Licensed to Care
For nursing students, practice makes perfect
From the first day on the job, a nurse has to be able to think critically in intense moments. She must be confident in her assessments; he must skillfully communicate rationale for interventions. Lives are very often on the line.
The School of Nursing teaches caregivers how to thrive in this context by providing them real and realistic medical situations by which to learn. Refurbished and expanded Skinner Hall houses five labs that are outfitted with technology-smart mannequins, beds and wall-mounted medical equipment—these labs simulate real medical facilities and conditions, preparing nurses to respond to real life health care situations with confidence and expertise. “The labs give our students practice in a safe environment. They are a bridge between the classroom and clinical settings,” says Helene Cunningham, director of the simulation labs and nursing faculty member.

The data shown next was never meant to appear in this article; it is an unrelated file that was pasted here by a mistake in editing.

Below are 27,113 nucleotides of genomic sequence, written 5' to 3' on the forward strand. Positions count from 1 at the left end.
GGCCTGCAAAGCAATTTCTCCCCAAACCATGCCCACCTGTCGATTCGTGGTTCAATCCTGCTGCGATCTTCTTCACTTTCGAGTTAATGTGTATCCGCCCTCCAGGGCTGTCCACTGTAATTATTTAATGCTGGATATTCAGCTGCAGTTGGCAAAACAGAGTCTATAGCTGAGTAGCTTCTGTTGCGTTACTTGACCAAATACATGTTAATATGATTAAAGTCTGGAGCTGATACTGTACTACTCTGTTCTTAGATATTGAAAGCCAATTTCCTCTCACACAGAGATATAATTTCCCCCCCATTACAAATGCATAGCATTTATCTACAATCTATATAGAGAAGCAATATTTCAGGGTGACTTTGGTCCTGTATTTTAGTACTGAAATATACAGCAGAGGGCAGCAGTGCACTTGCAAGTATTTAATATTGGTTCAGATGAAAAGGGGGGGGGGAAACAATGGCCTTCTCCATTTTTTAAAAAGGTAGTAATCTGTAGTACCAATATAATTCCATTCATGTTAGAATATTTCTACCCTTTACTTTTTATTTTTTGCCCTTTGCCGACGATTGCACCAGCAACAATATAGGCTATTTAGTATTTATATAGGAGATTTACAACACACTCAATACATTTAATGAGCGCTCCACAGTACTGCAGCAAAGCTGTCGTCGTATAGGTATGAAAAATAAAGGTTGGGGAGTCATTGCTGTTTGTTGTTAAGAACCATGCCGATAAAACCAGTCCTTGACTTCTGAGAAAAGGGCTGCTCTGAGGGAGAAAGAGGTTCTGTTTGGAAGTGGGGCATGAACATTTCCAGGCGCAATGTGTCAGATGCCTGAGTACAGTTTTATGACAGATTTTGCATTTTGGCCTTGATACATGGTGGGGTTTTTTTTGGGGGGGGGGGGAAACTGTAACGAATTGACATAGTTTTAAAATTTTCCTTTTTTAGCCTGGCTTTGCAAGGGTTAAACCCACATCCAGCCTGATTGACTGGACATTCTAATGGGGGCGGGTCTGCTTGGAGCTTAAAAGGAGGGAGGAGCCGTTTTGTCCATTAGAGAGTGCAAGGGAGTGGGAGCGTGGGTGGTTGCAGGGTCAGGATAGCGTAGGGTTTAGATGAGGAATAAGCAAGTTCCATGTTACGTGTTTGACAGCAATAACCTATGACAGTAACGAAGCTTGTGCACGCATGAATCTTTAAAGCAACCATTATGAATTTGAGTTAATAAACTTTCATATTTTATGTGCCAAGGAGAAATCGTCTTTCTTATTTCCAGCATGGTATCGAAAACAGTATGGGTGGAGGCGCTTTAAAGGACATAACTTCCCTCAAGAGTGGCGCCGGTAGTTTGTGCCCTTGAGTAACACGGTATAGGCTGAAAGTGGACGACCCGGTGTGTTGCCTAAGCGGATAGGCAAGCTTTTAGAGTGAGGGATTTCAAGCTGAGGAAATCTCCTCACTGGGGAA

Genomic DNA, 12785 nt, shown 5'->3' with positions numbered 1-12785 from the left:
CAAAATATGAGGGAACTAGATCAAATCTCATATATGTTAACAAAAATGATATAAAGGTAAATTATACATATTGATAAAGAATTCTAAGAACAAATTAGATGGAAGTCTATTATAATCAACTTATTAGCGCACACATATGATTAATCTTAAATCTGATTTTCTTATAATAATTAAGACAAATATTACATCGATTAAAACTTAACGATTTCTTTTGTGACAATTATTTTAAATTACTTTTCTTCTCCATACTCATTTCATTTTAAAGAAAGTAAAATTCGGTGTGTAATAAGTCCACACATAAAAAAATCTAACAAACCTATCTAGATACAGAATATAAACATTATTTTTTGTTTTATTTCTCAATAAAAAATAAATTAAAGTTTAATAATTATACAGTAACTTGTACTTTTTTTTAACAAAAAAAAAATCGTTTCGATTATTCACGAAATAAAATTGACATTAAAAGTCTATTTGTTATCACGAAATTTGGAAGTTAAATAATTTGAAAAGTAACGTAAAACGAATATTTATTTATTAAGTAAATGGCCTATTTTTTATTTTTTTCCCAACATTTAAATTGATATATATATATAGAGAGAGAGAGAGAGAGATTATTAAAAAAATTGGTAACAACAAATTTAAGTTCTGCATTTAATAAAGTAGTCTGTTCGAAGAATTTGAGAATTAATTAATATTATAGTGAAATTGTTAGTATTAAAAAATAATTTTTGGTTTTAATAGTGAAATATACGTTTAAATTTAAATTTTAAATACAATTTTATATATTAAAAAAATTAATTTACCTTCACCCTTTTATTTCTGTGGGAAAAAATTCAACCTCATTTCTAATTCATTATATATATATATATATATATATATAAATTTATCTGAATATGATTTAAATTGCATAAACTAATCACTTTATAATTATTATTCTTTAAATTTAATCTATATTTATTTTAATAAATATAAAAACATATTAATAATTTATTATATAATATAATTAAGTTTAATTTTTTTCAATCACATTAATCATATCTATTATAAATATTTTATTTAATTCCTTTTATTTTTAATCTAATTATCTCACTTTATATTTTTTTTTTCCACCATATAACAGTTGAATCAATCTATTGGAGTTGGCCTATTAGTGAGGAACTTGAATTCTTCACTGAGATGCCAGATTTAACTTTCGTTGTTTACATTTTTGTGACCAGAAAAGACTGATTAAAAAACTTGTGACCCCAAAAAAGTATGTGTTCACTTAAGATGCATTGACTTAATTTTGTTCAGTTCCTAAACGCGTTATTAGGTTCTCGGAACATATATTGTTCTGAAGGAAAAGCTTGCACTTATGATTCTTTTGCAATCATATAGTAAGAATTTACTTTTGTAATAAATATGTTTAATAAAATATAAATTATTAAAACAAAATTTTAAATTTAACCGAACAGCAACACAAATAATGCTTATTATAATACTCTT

The approximately 45 clinical faculty members who teach in the labs also benefit from the new facilities. They can create a range of simulations from common scenarios to situations that are high-risk and rare. Adds Cunningham, “The new labs encourage more research projects as well as cross-disciplinary studies.”
The ability to train job-ready nurses who can go out the first day and succeed is critical to helping solve the nursing shortage in the United States. Dr. Michael Foley ’72, former physician for the Boston Red Sox and donor to the Skinner Hall project, says the nurse training underway at UMass Amherst brings him comfort. “As a physician and as a prospective patient, the thought of not being able to receive urgent care near my home because of insufficient numbers of nurses sends chills up my spine.”